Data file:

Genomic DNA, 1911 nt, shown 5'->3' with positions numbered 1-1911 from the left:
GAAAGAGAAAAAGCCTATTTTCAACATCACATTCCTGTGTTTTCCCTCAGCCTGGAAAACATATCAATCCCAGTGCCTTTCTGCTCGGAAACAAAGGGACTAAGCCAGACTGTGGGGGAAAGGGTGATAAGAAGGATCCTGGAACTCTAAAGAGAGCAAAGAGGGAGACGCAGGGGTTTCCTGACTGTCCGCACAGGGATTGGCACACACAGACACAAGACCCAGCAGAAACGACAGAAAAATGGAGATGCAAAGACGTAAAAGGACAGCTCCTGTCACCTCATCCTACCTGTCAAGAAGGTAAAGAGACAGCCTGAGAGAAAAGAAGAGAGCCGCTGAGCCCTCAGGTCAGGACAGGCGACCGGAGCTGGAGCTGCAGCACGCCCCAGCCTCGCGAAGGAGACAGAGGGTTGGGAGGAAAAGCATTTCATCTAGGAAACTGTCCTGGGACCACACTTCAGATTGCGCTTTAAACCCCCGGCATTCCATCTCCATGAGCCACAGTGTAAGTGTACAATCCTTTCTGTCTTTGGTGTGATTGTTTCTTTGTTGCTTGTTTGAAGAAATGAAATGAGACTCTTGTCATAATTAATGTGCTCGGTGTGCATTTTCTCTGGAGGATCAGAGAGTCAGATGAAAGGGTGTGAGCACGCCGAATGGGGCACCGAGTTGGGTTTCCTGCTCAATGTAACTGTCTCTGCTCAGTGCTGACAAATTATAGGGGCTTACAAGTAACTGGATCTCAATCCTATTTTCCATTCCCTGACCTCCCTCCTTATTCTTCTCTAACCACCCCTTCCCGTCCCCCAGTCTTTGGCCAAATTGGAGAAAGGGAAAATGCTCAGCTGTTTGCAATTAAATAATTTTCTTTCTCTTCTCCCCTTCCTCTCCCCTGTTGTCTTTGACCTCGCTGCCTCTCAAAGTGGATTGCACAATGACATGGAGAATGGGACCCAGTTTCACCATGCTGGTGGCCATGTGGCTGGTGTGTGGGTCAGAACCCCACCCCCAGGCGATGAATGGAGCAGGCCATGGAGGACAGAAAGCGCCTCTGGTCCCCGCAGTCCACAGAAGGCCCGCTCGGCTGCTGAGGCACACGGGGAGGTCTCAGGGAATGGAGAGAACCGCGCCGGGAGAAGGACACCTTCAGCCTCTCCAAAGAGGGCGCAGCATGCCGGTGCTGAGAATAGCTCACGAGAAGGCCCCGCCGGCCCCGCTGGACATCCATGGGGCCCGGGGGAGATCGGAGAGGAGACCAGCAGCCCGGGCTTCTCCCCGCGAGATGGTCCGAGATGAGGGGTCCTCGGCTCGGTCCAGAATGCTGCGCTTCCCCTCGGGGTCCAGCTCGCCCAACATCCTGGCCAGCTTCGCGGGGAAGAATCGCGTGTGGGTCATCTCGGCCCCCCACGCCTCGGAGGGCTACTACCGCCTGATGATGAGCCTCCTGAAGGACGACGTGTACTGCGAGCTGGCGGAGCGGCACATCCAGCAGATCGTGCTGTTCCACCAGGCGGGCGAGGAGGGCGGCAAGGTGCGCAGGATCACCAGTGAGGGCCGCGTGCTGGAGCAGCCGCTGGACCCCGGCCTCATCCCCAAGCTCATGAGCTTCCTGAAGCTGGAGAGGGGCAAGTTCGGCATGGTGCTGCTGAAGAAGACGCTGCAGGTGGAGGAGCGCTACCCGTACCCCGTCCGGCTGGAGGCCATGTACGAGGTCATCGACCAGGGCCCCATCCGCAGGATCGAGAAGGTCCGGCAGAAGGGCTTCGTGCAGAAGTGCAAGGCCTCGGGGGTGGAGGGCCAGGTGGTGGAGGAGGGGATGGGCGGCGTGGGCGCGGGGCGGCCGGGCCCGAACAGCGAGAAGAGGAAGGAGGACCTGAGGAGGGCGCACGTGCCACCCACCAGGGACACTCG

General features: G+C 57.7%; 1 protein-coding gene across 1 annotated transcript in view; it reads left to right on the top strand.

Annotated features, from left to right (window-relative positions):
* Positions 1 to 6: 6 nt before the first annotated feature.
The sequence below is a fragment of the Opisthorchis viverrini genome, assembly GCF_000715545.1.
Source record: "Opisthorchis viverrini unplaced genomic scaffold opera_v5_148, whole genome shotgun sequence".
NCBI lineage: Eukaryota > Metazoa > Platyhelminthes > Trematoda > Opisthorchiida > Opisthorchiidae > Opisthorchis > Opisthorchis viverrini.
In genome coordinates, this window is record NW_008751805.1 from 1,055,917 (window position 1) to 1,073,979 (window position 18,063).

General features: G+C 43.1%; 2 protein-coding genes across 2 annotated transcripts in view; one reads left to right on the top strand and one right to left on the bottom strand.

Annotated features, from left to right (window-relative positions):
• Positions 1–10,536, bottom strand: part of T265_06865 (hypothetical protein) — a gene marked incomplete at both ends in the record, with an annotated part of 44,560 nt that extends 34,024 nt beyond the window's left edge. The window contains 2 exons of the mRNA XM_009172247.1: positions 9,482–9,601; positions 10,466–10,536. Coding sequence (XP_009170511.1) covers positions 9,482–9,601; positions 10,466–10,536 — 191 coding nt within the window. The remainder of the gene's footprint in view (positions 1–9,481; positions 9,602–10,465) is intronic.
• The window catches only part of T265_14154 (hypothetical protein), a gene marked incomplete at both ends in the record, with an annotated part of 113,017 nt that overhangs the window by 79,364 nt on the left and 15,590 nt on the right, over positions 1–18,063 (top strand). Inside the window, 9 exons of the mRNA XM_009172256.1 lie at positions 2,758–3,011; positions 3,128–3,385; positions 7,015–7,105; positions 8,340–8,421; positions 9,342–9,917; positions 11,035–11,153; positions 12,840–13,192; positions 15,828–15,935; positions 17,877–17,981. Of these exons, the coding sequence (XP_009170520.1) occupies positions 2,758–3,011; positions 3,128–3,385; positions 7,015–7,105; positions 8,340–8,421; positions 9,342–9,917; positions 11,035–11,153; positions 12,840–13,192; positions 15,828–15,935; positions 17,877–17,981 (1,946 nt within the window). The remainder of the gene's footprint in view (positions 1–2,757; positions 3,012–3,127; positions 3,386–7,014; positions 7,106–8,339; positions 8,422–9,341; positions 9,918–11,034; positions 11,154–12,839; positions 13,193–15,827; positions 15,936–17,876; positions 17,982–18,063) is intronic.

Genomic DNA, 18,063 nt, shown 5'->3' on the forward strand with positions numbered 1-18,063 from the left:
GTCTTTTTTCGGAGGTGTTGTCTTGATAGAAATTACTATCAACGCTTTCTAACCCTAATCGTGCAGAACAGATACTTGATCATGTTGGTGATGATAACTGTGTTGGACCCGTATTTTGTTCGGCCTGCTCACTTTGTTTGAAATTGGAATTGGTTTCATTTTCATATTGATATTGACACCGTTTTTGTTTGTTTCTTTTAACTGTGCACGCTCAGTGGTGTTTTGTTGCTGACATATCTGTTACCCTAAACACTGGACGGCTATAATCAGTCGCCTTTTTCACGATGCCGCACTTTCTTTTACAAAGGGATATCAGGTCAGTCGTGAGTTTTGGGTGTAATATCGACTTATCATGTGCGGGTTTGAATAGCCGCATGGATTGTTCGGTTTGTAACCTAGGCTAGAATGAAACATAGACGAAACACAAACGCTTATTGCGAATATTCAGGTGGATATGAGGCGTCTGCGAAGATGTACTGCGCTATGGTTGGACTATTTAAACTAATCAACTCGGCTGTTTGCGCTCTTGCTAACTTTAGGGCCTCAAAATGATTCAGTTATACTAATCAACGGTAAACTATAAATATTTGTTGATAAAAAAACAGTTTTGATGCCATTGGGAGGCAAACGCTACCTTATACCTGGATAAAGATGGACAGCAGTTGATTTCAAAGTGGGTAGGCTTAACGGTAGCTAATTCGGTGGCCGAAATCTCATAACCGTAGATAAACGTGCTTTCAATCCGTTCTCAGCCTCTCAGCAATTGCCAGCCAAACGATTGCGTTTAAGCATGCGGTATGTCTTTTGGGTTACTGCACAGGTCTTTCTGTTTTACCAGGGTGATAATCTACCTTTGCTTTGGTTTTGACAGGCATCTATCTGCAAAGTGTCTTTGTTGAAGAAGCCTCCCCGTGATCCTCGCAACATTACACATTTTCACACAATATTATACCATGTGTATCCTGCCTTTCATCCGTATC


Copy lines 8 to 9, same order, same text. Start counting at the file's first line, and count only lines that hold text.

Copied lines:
NCBI lineage: Eukaryota > Metazoa > Platyhelminthes > Trematoda > Opisthorchiida > Opisthorchiidae > Opisthorchis > Opisthorchis viverrini.
In genome coordinates, this window is record NW_008751805.1 from 1,055,917 (window position 1) to 1,073,979 (window position 18,063).